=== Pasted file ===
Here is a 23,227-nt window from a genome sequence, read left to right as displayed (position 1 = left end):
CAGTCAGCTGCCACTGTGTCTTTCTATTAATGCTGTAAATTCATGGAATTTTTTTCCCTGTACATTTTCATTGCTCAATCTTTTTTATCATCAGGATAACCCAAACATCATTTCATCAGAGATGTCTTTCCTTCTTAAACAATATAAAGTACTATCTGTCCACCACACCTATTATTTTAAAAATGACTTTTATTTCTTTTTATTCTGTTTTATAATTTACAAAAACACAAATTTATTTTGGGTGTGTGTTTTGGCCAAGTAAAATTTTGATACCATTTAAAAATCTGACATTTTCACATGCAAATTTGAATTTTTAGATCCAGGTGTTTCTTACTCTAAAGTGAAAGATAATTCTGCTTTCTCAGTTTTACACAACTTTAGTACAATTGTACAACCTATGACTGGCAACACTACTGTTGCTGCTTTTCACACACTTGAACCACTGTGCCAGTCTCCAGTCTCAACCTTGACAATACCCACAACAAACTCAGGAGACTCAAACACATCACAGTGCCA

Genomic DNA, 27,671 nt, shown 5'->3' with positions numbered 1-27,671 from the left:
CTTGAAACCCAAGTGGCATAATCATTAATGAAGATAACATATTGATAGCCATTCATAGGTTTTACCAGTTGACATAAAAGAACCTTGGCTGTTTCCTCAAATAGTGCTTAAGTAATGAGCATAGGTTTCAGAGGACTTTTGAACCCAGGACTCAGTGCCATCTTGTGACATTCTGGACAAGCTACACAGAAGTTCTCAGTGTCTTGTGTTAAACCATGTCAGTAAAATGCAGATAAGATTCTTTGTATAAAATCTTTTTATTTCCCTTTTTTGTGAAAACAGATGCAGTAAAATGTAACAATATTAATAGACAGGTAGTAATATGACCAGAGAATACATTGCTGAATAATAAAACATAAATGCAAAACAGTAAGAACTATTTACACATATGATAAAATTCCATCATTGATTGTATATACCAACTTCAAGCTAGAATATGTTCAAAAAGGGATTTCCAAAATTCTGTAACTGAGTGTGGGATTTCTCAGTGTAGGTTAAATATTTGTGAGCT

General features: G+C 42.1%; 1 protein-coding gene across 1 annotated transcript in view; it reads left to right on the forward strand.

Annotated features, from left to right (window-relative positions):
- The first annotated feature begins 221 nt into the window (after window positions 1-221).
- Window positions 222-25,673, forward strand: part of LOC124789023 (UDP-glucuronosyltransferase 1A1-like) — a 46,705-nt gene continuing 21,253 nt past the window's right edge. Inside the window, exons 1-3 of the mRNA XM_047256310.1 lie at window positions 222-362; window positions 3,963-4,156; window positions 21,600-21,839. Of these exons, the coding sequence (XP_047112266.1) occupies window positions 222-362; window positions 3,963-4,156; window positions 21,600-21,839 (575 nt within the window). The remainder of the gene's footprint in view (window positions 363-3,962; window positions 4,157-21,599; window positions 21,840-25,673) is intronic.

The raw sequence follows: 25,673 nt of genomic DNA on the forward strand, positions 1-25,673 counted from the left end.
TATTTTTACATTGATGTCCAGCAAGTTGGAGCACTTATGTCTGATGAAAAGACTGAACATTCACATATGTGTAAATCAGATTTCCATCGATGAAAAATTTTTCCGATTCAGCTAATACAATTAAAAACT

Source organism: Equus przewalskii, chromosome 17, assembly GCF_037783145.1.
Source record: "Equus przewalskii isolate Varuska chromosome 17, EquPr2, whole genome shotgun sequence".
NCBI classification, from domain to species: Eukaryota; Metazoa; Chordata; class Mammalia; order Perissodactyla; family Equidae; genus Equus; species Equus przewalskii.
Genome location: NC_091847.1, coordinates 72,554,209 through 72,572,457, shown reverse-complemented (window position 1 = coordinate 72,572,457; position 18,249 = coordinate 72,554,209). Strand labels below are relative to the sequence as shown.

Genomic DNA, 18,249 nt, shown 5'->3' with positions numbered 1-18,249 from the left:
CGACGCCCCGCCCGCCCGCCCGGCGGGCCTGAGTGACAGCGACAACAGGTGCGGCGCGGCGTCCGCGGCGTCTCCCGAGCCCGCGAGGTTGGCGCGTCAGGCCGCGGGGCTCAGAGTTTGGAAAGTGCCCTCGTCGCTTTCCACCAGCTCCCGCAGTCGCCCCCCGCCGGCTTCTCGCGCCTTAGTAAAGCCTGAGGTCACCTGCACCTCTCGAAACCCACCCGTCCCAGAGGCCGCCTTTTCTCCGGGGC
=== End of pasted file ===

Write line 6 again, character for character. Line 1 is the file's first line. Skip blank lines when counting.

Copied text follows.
Annotated features, from left to right (window-relative positions):